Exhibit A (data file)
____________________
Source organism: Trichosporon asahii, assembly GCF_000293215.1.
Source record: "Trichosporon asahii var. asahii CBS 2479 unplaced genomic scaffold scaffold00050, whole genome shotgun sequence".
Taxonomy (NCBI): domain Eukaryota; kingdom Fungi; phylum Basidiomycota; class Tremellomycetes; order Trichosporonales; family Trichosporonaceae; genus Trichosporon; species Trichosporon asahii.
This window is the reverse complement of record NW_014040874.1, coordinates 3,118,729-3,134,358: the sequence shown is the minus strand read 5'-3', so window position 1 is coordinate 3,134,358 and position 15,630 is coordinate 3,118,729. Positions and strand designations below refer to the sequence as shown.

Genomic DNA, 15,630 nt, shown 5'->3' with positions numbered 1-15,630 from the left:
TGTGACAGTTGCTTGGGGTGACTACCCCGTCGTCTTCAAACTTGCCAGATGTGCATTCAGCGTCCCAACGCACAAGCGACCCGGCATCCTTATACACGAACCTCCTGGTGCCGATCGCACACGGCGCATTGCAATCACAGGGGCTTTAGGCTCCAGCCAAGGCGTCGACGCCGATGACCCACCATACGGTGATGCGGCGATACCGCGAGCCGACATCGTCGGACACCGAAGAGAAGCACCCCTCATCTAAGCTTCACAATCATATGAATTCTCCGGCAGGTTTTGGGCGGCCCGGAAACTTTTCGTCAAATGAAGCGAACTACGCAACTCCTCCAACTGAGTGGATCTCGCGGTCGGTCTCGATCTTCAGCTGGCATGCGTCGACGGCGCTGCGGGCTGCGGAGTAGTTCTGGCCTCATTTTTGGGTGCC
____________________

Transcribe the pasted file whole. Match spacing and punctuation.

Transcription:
Source organism: Trichosporon asahii, assembly GCF_000293215.1.
Source record: "Trichosporon asahii var. asahii CBS 2479 unplaced genomic scaffold scaffold00050, whole genome shotgun sequence".
Taxonomy (NCBI): domain Eukaryota; kingdom Fungi; phylum Basidiomycota; class Tremellomycetes; order Trichosporonales; family Trichosporonaceae; genus Trichosporon; species Trichosporon asahii.
This window is the reverse complement of record NW_014040874.1, coordinates 3,118,729-3,134,358: the sequence shown is the minus strand read 5'-3', so window position 1 is coordinate 3,134,358 and position 15,630 is coordinate 3,118,729. Positions and strand designations below refer to the sequence as shown.

Genomic DNA, 15,630 nt, shown 5'->3' with positions numbered 1-15,630 from the left:
TGTGACAGTTGCTTGGGGTGACTACCCCGTCGTCTTCAAACTTGCCAGATGTGCATTCAGCGTCCCAACGCACAAGCGACCCGGCATCCTTATACACGAACCTCCTGGTGCCGATCGCACACGGCGCATTGCAATCACAGGGGCTTTAGGCTCCAGCCAAGGCGTCGACGCCGATGACCCACCATACGGTGATGCGGCGATACCGCGAGCCGACATCGTCGGACACCGAAGAGAAGCACCCCTCATCTAAGCTTCACAATCATATGAATTCTCCGGCAGGTTTTGGGCGGCCCGGAAACTTTTCGTCAAATGAAGCGAACTACGCAACTCCTCCAACTGAGTGGATCTCGCGGTCGGTCTCGATCTTCAGCTGGCATGCGTCGACGGCGCTGCGGGCTGCGGAGTAGTTCTGGCCTCATTTTTGGGTGCC